Forgotten Book: Somerset Maugham’s Ashenden (1928)

Virendranath Chattopadhaya, the younger brother of the Nightingale of India, Sarojini Naidu, came from an influential Bengali family settled in the state of Hyderabad. A man with a flair for languages (According to Wikipedia, he knew more than 12 languages), Chatto (as he was fondly called) was also a man devoted to the cause of Indian freedom. It was a quest that took him to England, France, Germany, Russia, and Switzerland among others. Committed to communism and in favour of an armed struggled against the British in India, Chatto published many virulent articles in newspapers leading to his being wanted by the law in many European countries. At one time married to author and activist Agnes Smedley, Viren was acquainted with some of the top ideologues and revolutionaries of the early 20th century, including M.N. Roy, Lenin, Har Dayal,  Madame Bhikhaji Cama, and Bhupendranath Datta.

Member of the Communist Party of Germany (KPD), Chatto was opposed to the activities of Hitler. According to Wikipedia, between 1931 and 1933, while living in Moscow, Viren continued to advocate anti-Hitler activities, Asian emancipation from Western powers, the independence of India, and Japanese intervention into the Chinese revolution. Feeling himself sidelined by the Communist Party in Russia and desirous of returning home to India, Chatto was arrested in 1937 in those infamous purges of Josef Stalin and executed the same year. India’s independence was still a decade away.

But why you may ask am I talking about a forgotten Indian nationalist in what is supposed to be a post about Somerset Maugham’s Ashenden. It is because Chatto appears as the revolutionary Chandra Lal in one of the stories, ‘Giulia Lazzari’, the story itself being based on an attempt by the British Secret Service to assassinate Chatto while he was in Europe.

 Based on Maugham’s own experience as a British agent during the first world war, the book is a collection of loosely linked stories. It is said that Winston Churchill asked Maugham to burn 14 other stories. If this is true, it is indeed sad because the stories show Maugham’s creative genius in which there is no flag-waving super spy who grinds any opposition to dust but rather an observer of people and events who can even make the reader sympathise with his opponent rather than himself. “One can’t help being impressed by a man who had the courage to take on almost single-handed the whole British power in India,”  Ashenden says about Chandra Lal.

Incidentally, I got to know of Chatto’s role in the Indian National movement and his appearence in Ashenden through this post @ prasantadas. As the writer so eloquently puts it: It is a bit strange to think that the only place where one finds a celebration of Chatto’s exploits is a story by an English writer-spy whose own reputation is in decline.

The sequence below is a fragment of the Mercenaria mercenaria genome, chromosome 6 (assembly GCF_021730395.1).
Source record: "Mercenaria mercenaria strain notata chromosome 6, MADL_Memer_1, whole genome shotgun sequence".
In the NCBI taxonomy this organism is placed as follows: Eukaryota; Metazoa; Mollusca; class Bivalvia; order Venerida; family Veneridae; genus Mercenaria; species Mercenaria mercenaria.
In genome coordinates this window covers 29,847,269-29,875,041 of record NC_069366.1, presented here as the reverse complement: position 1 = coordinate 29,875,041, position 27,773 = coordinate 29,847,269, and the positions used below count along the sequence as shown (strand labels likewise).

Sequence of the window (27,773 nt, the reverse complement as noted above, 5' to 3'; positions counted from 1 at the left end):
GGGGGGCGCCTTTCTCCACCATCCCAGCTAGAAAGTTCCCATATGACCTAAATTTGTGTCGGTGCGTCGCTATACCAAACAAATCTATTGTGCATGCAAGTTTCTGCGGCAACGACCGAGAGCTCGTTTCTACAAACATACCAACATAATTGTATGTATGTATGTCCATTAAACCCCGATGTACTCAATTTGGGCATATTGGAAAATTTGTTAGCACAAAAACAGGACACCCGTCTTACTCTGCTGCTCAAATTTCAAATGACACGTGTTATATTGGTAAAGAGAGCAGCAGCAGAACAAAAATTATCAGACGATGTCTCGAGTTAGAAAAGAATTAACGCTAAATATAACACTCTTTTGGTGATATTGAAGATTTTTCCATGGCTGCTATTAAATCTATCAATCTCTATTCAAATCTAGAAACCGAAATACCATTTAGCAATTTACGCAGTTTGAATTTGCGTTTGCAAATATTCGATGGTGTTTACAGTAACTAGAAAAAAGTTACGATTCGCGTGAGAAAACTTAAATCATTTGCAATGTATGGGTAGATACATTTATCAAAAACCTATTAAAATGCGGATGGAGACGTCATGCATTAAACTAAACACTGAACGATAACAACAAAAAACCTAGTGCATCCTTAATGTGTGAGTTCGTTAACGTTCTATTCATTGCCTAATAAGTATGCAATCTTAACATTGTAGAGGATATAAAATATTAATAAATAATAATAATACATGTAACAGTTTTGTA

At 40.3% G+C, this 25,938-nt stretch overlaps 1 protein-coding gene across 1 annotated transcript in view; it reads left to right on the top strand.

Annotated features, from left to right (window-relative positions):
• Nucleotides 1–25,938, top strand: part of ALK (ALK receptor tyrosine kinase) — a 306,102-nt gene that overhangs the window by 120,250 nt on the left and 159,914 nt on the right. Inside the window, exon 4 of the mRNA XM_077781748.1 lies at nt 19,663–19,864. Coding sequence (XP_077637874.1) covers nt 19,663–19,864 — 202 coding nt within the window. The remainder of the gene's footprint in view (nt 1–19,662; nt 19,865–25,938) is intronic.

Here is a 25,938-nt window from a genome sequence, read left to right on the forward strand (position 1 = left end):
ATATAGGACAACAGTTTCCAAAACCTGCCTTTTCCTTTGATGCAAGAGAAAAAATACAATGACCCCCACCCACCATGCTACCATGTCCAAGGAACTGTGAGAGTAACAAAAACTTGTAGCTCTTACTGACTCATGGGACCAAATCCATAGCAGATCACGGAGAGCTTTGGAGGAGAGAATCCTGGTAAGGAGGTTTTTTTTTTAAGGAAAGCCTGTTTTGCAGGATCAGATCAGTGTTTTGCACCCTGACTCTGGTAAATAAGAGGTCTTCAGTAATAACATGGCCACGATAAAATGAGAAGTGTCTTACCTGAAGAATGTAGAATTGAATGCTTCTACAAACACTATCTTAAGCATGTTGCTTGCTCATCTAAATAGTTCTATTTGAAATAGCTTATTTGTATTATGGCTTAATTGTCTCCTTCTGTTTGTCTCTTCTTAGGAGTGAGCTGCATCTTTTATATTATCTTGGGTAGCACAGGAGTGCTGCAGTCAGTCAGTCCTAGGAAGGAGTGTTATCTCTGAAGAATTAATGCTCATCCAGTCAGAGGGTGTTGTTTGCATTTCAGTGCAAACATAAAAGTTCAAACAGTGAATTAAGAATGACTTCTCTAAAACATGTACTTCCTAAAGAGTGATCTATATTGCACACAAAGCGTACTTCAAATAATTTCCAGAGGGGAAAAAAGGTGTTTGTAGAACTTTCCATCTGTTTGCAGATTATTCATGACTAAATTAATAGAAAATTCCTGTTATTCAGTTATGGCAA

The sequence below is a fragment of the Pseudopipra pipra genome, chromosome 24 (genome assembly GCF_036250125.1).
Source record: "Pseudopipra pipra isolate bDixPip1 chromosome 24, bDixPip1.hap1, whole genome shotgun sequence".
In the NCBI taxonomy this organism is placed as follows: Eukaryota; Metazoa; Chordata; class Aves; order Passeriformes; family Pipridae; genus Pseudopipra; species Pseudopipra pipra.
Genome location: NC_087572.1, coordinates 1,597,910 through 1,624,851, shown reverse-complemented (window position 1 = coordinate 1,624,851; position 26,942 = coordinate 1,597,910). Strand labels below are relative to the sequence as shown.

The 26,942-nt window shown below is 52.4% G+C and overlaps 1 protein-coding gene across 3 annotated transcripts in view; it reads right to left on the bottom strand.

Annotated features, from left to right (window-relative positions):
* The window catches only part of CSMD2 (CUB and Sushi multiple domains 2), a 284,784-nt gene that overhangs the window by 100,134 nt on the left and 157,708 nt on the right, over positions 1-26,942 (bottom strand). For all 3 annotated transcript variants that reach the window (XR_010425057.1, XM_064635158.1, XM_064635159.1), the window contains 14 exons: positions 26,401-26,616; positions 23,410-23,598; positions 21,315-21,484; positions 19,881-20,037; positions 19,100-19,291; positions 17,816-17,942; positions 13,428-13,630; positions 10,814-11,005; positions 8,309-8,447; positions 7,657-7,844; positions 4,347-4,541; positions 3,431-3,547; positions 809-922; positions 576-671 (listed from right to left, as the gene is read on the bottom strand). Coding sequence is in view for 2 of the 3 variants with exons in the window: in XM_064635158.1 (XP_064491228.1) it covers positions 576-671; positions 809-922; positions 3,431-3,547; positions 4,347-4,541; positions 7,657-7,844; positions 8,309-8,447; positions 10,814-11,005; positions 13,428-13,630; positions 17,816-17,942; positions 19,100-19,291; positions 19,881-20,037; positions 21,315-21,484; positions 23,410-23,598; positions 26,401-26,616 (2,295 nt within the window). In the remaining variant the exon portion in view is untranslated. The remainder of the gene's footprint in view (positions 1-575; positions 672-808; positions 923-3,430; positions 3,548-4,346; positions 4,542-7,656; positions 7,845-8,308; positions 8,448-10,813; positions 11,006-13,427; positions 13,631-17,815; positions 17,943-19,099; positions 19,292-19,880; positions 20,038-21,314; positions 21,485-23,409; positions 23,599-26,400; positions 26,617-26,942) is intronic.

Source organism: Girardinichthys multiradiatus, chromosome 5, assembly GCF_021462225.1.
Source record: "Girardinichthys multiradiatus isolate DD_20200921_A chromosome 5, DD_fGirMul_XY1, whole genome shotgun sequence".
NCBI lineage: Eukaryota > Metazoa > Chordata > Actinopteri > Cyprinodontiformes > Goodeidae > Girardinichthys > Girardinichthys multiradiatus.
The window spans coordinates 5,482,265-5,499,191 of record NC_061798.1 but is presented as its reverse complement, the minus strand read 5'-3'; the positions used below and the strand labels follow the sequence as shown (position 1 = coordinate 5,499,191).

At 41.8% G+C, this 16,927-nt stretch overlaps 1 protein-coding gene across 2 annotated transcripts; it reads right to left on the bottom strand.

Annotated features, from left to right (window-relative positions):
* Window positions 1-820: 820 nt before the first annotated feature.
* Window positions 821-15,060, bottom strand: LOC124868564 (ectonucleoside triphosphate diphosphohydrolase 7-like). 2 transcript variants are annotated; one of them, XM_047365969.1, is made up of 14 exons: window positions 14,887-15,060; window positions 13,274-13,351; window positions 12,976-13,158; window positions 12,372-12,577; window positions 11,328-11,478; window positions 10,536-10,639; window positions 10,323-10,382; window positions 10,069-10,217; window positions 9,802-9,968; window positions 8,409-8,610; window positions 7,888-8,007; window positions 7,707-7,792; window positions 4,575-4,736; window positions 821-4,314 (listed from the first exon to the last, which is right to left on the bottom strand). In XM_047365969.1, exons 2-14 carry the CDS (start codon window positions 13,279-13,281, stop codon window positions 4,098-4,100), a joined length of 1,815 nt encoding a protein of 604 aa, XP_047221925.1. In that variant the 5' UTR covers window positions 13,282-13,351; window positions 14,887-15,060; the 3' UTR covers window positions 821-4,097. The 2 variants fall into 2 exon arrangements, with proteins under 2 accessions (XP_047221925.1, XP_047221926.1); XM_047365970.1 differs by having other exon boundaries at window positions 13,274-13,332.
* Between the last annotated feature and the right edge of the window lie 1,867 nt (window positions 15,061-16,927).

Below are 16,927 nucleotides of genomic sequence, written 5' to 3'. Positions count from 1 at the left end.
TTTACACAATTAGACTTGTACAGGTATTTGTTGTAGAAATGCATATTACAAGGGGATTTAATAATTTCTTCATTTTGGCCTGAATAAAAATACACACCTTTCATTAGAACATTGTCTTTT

First Line: It was not till the beginning of September that Ashenden, a writer by profession, who had been abroad at the outbreak of the war, managed to get back to England.

Title: Ashenden or The British Agent
Author: W. Somerset Maugham
Publication Details: London: Pan, 1955
First Published: 1928
Pages: 221
Source: H.M. Library [F.M.A 86 E]
Trivia: No. 84 in the Tozai Top 100 Mysteries
Other books read of the same author: (Amongst others) Up at the Villa


Entry for FFB @ Pattinase.

14 thoughts on “Forgotten Book: Somerset Maugham’s Ashenden (1928)

  1. I really like Maugham's work and the Ashenden series is one of his best collections – great choice Neeru. The way fact and fiction merge is one fo the great attractions for me when reading him.


  2. Neeru – Thanks for sharing this. I find it fascinating how Maugham blends fiction with this history of Chatto. And Chatto's story itself is really interesting.


  3. I read this book recently and really enjoyed it. The stories are more character studies than anything else, but they are absolutely fascinating. And depressing, too; these stories make it clear that spying is a dirty business.


  4. Thanks for this review, Neeru. I hadn't realized that ASHENDEN was a collection of short stories. Obviously I'm not familiar with Maugham's work and know next to nothing about Indian history. But thanks to you and Prashant, I'm learning bits and pieces as I go along.


  5. I also know very little about Maugham and ASHENDEN, so this is very interesting information. Thanks for covering this and including all the background. I will look for a copy.


  6. Thanks Sergio, I love Maugham too – esp. his short stories which really pull at the heart-strings. After reading this, I want to re-read CAKES AND ALE as Ashenden narrates that too.


  7. Glad you found it interesting, Margot. I had no idea about Chatto too till I read that other blog post. His life seems to have been quite an adventure.


  8. Thanks Graham for visiting the blog. Yes, the characters do stand out. And only a writer like Maugham could make the German lady more sympathetic then the English spy – to me that was the most heart-wrenching story.


  9. Thanks Yvette. This year I read Maugham after a gap of almost 15 years so I am also not too familiar with his works, esp. the longer ones.There are many things that I myself have no idea about in Indian history. I hadn't even heard about Chatto prior to reading that blog post.


  10. Yes, Rain is pretty powerful. I read quite a large number of Maugham's stories during my school days. The coming year I plan to re-read them. I haven't read Of Human Bondage but have heard good things about it. Perhaps one of these days…


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